Who Are the Under-the-Radar Facebook Investors?
It's no secret that Mark Zuckerberg will become an even richer man when Facebook shares begin trading. And you don't have to look too hard to see his top lieutenants will do quite well, also.
But the Facebook gravy train is a long one — and some of the people who will benefit from the initial public offeringare ones you might not expect.
David Choe is certainly the most unlikely. A graffiti artist who spray-painted the first Facebook office in 2005, he opted to be paid in stock instead of taking $60,000 in cash. An odd decision at the time, given that the company had only recently incorporated and was then limited to college and high-school students. But it's one that will pay off soon.
That stock, according to Choe (who spoke on “The Howard Stern Show” in February), could be worth anywhere from $200 million to $500 million today. (He also added that he has since sold some of that stock on the private market, so it's uncertain how much he still has.) Still, it's not a bad payday for someone who convinced Zuckerberg to help him with the painting.
"I believed in Sean [Parker, Facebook's founding president]," said Choe. "I was like, this kid knows something and I'm going to bet on him."
Zuckerberg's father will also reap the benefits of the IPO. An early investor in the company, Edward Zuckerberg (a dentist known to his patients as "Painless Dr. Z") was offered 2 million shares of Class B stock.
The option to purchase those shares expired without him exercising it — but the company's board of directors later issued those 2 million shares to Glate LLC, a company controlled by Edward Zuckerberg, ruling that the original termination did not reflect the intent of original agreement. (Son Mark abstained from that vote on the board.)
Zuckerberg's sister will also likely see her fortunes rise. Randi Zuckerberg worked at Facebook through August 2011. While the company's S-1 filing with the Securities and Exchange Commission does not specify how many options she controls, the document notes that she was "eligible for equity awards on the same general terms and conditions as applicable to other employees in similar positions."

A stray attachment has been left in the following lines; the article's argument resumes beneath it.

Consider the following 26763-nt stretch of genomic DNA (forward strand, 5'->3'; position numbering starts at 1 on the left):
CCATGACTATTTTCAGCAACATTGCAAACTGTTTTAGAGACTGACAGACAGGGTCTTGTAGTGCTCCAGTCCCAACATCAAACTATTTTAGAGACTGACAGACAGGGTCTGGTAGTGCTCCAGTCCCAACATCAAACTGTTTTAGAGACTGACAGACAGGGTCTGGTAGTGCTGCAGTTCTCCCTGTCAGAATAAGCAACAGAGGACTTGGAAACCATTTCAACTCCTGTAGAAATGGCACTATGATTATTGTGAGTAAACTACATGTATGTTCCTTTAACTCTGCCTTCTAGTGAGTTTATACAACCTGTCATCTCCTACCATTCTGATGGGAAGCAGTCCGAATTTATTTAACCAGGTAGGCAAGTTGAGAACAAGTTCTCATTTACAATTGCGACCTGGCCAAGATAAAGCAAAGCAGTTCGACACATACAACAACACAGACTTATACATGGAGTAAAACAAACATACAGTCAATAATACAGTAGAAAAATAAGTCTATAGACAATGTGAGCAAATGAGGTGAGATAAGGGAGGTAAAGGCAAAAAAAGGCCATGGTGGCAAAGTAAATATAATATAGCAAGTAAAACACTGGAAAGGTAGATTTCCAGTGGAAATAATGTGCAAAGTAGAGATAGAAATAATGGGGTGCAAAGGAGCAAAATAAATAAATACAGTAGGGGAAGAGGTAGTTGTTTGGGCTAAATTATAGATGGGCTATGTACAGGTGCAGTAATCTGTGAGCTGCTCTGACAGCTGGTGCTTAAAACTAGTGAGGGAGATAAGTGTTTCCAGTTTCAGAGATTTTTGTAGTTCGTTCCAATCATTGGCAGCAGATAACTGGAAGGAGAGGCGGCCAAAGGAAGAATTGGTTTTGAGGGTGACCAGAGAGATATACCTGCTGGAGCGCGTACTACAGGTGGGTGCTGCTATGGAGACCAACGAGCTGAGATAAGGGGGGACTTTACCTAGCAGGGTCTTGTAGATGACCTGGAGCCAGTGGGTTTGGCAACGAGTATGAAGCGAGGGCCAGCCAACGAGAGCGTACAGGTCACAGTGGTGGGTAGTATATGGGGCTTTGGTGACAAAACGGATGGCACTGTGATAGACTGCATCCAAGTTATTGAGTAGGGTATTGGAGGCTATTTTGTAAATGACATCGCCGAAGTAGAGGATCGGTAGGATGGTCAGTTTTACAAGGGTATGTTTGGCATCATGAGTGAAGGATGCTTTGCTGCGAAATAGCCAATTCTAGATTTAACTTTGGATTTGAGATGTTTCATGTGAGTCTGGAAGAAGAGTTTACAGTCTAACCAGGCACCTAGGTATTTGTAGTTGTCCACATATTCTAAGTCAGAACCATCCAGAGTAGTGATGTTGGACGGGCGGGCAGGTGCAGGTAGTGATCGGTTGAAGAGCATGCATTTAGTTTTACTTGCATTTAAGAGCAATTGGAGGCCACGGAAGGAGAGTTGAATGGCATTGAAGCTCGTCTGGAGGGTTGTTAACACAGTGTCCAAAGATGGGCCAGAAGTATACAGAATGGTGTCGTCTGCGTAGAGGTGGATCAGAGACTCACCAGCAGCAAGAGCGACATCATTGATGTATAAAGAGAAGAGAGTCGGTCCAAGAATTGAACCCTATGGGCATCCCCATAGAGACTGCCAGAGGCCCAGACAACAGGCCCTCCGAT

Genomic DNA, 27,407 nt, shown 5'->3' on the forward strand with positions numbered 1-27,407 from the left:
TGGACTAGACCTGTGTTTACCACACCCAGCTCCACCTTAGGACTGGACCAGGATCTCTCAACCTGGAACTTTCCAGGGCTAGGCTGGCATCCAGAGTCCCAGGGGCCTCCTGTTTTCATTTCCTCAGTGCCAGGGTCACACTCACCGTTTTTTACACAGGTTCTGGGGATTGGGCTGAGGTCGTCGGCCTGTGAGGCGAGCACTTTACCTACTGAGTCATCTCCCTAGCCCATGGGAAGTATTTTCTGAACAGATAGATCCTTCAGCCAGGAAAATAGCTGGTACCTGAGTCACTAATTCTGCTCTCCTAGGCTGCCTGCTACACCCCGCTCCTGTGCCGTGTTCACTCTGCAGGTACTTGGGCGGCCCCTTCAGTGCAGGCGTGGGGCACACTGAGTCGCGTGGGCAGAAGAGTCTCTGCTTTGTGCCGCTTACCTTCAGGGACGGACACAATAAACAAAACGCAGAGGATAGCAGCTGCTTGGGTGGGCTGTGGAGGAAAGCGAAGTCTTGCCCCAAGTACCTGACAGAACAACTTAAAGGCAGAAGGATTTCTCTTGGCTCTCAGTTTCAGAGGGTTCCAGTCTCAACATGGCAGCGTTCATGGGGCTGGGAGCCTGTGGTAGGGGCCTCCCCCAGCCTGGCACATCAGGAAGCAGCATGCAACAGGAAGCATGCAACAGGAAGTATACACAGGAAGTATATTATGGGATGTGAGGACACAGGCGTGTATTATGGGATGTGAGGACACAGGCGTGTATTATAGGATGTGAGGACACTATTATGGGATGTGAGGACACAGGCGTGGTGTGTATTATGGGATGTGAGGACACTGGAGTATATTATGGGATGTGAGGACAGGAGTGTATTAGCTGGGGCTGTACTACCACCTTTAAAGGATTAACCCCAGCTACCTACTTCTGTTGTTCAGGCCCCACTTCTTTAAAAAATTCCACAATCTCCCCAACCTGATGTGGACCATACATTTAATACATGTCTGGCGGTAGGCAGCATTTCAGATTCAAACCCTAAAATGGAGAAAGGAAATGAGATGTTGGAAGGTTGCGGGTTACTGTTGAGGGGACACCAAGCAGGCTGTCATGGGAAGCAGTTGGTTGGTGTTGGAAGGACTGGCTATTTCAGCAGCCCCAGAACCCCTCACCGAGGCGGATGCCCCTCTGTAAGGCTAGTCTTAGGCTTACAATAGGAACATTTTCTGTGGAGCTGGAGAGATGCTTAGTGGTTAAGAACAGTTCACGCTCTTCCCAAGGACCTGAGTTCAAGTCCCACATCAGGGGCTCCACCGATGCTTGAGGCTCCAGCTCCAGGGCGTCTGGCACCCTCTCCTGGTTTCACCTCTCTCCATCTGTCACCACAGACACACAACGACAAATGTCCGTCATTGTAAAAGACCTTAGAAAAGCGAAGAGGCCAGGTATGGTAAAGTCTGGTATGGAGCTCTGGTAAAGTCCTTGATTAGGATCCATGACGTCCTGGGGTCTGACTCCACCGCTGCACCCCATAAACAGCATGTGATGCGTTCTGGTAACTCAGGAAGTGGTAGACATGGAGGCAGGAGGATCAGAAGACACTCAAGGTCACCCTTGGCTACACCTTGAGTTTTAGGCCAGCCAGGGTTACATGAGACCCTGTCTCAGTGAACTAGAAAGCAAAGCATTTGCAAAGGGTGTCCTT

Even a few enemies will profit from the IPO, though they may be more focused on the billions they could have made. Cameron and Tyler Winklevoss, whose legal battle and grievances with Zuckerberg were depicted in the film “The Social Network,” stand to gain up to $300 million when shares go on sale.
A settlement with the twins in 2008 left them with 1.2 million shares of the company, though, as with other shareholders, it's uncertain how much they still own.
Cameron Winklevoss has talked up the IPO, saying on Twitter, "We r excited 4the #FacebookIPO + wish the company + all involved the very best,an amazing accomplishment!" [sic]
What would a major media event be without celebrities? U2 front man Bono, who just finished a three-month tour that grossed $736 million, could make even more money from his investment in Facebook, made through his Elevation Partners.
Facebook's S-1 doesn't spell out how much Elevation has put into the company, but Reuters reports the company made at least two separate investments: $120 million in June 2010 (when Facebook was valued at $23 billion) and $90 million the previous November (when the company was valued at $9 billion).
Finally, while it's no news that a company's board of directors holds its stock, some of the names that advise Facebook are worthy of mention.
The Washington Post Co. Chairman and Chief Executive Don Graham holds 1 million restricted stock options, while former White House Chief of Staff Erskine Bowles and Netflixfounder Reed Hastings each has 20,000 restricted options.
LinkedIn founder Reid Hoffman, who invested in Facebook in its first fundraising round for a reported 0.5 percent stake could see his $40,000 turn into $425 million. And Zynga founder Mark Pincus reportedly invested a similar amount.
Pincus, of course, has already gotten rich off Facebook once. Zynga raised $1.5 billion in its IPO earlier this year, largely on the strength of its Facebook games.